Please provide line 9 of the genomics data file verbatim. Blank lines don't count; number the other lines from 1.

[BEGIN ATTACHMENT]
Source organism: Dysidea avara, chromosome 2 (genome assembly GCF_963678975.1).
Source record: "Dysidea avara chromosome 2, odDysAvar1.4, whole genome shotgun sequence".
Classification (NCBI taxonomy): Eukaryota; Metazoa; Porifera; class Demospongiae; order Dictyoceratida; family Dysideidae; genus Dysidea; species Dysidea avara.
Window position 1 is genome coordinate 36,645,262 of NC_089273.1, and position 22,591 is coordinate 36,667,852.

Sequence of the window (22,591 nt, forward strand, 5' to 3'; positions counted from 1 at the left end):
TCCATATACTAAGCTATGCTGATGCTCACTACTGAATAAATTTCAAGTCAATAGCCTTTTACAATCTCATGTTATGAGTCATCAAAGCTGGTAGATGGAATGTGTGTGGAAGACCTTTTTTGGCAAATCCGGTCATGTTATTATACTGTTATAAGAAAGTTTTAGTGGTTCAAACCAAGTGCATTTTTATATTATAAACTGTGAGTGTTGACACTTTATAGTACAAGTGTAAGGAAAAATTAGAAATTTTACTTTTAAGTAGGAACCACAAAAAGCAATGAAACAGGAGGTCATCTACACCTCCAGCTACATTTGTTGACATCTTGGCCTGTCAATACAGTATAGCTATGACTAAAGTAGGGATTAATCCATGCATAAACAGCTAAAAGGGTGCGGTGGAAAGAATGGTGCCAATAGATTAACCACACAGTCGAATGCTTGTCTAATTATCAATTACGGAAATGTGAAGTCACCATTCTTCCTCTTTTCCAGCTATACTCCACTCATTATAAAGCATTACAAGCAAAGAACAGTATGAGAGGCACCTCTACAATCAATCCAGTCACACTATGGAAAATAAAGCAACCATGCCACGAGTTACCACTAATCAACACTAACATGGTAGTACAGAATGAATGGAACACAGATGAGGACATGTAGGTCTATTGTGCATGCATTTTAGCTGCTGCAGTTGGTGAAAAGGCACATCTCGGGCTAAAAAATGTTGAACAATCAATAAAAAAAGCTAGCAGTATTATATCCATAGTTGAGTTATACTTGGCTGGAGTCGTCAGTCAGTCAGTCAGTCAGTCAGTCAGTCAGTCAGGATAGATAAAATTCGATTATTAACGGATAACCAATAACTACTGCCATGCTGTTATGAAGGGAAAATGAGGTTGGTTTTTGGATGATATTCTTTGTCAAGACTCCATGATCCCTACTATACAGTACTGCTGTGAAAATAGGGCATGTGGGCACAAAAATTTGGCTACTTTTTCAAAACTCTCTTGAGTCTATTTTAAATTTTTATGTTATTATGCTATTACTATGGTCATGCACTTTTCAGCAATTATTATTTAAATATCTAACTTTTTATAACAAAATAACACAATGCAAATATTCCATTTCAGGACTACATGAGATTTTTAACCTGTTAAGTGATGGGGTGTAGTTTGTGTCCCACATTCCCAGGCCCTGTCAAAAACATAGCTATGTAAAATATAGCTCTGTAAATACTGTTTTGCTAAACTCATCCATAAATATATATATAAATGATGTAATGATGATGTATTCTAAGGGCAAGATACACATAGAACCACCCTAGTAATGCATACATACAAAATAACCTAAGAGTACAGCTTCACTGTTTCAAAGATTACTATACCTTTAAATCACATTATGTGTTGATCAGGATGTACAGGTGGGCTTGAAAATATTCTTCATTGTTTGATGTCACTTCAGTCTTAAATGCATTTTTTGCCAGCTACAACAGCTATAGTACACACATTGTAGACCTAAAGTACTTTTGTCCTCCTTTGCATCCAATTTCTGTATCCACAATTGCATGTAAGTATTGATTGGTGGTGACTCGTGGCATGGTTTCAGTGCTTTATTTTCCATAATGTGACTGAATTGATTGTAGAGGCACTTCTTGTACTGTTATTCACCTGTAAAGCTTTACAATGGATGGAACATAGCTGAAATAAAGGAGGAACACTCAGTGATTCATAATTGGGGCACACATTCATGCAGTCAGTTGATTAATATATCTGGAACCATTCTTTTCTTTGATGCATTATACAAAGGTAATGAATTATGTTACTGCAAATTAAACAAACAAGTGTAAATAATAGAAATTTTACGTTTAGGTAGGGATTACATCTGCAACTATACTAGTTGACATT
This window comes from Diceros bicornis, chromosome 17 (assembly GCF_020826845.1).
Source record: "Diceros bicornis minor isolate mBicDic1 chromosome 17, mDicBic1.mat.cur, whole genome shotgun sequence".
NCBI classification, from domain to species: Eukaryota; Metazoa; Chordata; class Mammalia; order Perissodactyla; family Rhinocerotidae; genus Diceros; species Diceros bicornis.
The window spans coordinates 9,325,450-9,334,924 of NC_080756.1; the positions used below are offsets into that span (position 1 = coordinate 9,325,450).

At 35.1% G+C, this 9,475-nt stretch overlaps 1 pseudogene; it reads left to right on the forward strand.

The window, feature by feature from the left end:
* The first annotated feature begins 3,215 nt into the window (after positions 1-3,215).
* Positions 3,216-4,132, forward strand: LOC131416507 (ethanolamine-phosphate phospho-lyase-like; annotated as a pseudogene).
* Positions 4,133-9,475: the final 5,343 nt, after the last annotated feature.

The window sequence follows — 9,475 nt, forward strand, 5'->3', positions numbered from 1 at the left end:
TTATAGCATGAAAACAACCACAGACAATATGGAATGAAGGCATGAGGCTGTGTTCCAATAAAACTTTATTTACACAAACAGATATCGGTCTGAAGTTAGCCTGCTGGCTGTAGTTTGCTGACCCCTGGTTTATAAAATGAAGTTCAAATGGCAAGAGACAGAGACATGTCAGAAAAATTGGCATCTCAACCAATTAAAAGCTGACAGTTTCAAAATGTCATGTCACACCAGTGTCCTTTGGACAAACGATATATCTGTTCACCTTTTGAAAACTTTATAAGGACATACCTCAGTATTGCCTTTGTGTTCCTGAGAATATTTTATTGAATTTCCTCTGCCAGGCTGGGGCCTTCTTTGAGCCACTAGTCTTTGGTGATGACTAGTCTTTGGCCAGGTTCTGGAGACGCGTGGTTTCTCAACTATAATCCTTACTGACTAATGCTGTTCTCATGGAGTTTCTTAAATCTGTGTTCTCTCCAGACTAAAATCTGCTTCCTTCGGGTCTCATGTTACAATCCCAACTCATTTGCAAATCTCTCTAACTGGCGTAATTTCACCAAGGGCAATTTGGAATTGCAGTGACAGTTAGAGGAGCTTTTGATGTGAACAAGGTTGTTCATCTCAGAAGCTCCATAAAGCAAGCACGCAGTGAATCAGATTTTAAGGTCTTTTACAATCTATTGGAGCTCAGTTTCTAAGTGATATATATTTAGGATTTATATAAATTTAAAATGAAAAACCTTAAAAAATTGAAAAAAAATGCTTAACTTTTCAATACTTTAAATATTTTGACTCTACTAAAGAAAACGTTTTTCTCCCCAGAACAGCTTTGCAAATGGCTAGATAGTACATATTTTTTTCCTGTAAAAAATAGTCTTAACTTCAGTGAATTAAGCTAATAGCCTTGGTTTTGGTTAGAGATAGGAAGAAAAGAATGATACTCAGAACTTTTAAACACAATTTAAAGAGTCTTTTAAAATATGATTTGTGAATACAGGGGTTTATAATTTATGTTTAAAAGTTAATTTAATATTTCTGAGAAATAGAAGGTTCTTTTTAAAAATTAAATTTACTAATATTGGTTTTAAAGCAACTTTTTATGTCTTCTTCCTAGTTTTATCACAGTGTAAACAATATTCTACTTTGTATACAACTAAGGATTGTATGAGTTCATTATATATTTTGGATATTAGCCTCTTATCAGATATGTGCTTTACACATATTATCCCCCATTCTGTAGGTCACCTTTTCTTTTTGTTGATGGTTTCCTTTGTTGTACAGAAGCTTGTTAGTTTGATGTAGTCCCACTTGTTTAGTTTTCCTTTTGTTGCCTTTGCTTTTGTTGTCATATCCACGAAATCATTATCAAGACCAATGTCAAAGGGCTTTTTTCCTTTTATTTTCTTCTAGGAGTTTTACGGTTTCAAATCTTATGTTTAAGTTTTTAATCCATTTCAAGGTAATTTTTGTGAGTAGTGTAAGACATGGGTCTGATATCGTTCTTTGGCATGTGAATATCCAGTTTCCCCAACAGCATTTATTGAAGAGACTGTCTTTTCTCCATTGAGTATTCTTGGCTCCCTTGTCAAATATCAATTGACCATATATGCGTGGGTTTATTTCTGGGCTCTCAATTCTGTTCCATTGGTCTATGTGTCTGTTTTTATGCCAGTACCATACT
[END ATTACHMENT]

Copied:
NCBI classification, from domain to species: Eukaryota; Metazoa; Chordata; class Mammalia; order Perissodactyla; family Rhinocerotidae; genus Diceros; species Diceros bicornis.